He spends some time most evenings practising a particular trick or move or dance, and I can only watch in amazement at the fluidity of his movements. I do not have any dance skills at all; what I lack in coordination, I make up for in a willingness to cheer my son on from the sidelines. He’s certainly learning that hard work pays off; as he sees his dancing improve with his practice and his lessons at a dance school, he learns how to fan the flames of a passion. I am incredibly proud, of course.

I would support my son no matter what interests he had, and no matter what career path he was interested in, but I’m certainly fascinated by the world he’s choosing right now. He comes out of his lessons truly buzzing with excitement, and if you’ve found your passion, how could you possibly knock that level of energy?


  1. I think there are far too many people going to university. No wonder there’s a labour shortage. There’s good apprenticeship schemes learning on the job hands-on where one can gain a good income with no student fees to pay off at a later date if you don’t much money after going to university, you don’t have to pay back the student fees but what’s the point in going to university and then just having a low paid job universities are laughing all the way to the bank, farmers and other industries are crying out for labour. Of course Brexit is not helped, but nonetheless we are where we are.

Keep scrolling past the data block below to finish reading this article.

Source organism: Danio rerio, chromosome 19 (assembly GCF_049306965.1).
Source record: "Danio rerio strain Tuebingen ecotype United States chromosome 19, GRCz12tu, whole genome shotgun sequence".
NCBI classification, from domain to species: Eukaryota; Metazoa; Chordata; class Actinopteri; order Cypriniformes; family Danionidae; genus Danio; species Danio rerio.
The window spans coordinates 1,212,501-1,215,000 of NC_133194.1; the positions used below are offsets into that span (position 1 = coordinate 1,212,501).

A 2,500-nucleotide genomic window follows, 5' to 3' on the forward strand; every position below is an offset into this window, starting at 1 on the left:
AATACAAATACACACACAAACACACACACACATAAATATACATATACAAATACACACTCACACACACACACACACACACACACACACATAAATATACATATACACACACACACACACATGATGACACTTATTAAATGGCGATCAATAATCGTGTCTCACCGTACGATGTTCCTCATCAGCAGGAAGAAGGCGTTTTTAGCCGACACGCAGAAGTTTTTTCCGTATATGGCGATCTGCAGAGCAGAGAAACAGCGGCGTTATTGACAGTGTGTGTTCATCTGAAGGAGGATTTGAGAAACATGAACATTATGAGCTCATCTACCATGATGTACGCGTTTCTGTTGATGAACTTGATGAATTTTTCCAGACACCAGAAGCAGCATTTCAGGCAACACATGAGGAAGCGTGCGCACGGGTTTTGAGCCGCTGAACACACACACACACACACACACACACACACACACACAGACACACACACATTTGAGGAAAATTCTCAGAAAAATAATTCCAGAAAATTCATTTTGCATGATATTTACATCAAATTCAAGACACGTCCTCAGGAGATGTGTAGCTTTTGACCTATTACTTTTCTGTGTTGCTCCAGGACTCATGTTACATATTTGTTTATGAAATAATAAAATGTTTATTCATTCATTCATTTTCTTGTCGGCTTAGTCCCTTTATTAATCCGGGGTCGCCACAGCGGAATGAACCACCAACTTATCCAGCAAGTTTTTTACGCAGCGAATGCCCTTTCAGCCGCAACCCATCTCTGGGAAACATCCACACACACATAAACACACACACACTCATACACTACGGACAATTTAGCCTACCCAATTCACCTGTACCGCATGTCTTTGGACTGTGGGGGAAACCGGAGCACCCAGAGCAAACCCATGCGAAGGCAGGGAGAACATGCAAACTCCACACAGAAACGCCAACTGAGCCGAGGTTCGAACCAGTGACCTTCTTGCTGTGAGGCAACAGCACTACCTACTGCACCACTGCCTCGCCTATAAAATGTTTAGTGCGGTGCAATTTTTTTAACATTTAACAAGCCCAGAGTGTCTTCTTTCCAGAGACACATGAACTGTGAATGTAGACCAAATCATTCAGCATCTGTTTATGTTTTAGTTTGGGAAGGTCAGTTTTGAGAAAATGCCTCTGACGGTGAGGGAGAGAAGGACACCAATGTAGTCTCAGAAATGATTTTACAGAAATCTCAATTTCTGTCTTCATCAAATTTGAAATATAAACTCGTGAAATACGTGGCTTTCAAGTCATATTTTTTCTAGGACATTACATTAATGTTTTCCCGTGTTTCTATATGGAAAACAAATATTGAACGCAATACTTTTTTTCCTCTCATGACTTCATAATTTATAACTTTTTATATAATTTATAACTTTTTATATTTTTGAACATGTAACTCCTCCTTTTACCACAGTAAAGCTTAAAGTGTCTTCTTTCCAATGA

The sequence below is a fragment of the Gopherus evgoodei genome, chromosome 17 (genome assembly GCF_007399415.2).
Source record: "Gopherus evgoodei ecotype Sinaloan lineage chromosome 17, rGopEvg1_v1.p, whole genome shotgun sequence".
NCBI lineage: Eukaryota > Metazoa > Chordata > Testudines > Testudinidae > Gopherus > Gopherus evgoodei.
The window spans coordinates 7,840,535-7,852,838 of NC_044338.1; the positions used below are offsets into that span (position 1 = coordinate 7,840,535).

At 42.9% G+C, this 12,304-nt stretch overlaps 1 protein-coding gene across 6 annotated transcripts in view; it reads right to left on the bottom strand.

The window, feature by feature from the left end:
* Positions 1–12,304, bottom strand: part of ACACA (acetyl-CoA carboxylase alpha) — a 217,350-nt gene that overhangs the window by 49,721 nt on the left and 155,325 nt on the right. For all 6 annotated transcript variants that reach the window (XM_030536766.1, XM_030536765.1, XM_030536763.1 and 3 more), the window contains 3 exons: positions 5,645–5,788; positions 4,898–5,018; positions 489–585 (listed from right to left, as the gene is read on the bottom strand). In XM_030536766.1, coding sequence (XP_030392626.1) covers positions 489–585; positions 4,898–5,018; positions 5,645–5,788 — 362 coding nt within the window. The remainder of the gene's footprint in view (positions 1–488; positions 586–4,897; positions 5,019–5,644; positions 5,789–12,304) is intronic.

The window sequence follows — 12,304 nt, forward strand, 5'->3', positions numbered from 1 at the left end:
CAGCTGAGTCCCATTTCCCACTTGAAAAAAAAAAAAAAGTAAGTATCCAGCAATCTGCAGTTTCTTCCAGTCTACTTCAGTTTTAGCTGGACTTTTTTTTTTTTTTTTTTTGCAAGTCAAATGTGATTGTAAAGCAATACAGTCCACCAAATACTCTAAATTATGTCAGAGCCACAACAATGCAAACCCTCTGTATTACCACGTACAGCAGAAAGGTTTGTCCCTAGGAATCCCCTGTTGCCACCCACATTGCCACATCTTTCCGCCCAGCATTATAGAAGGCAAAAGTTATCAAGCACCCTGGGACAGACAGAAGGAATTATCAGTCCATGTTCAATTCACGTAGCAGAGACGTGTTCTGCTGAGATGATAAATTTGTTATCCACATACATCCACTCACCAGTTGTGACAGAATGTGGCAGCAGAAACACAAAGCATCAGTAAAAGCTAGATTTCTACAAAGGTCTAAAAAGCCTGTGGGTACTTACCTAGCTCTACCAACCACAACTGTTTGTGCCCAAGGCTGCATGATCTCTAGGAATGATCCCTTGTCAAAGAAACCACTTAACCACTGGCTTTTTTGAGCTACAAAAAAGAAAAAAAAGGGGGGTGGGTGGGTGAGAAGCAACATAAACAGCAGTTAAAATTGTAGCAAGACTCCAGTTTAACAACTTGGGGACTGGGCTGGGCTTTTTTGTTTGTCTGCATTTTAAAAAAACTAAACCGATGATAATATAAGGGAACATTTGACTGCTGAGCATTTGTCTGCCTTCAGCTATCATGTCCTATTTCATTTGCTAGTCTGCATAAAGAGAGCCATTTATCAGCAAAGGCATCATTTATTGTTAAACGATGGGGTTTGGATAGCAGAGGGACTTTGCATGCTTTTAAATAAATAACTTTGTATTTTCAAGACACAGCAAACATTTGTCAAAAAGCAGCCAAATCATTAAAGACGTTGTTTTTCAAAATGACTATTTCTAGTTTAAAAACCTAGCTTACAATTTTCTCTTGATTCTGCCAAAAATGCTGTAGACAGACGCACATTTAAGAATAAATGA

2. Bill – oh dear. What have your distorted views got to do with Mr Munson and his son? I look forward to his offering each Sunday on his experiences of raising his son and improving his education fairly late in life. A university education is a choice with expenditure to be assessed before committing. Apprenticeship schemes are limited in Thanet. You talk of a labour shortage in Thanet, take a look around you with lazy good for nothing louts everywhere. Meanwhile Mr Mason, ignore the views of the idiots and I wish you and your son every success

  3. This site has corrupt tendencies only opinions that suit are published other comments are blocked. I can have letters published in the times-guardian – Mail-daily Mirror- telegraph.
    Yet on here my comments are blocked.

  4. There is not a labour shortage, just a miss-allocation of resources, and a lack of investment.
    Apprenticeships are valuable, but so is life long leaning and ‘F.E’ of all kinds.Ignorance is not bliss, and Britain might not be so broken, if life long learning was a reality.
    Bill, complaints about censorship and ‘being blocked’, might be because you have transgressed on some points of fair comment,defamation and tolerance.I suspect if you keep to the point and do not break the terms of engagement you will be OK. You might get away with rough house tactics on social media, but not it appears, here.

Comments are closed.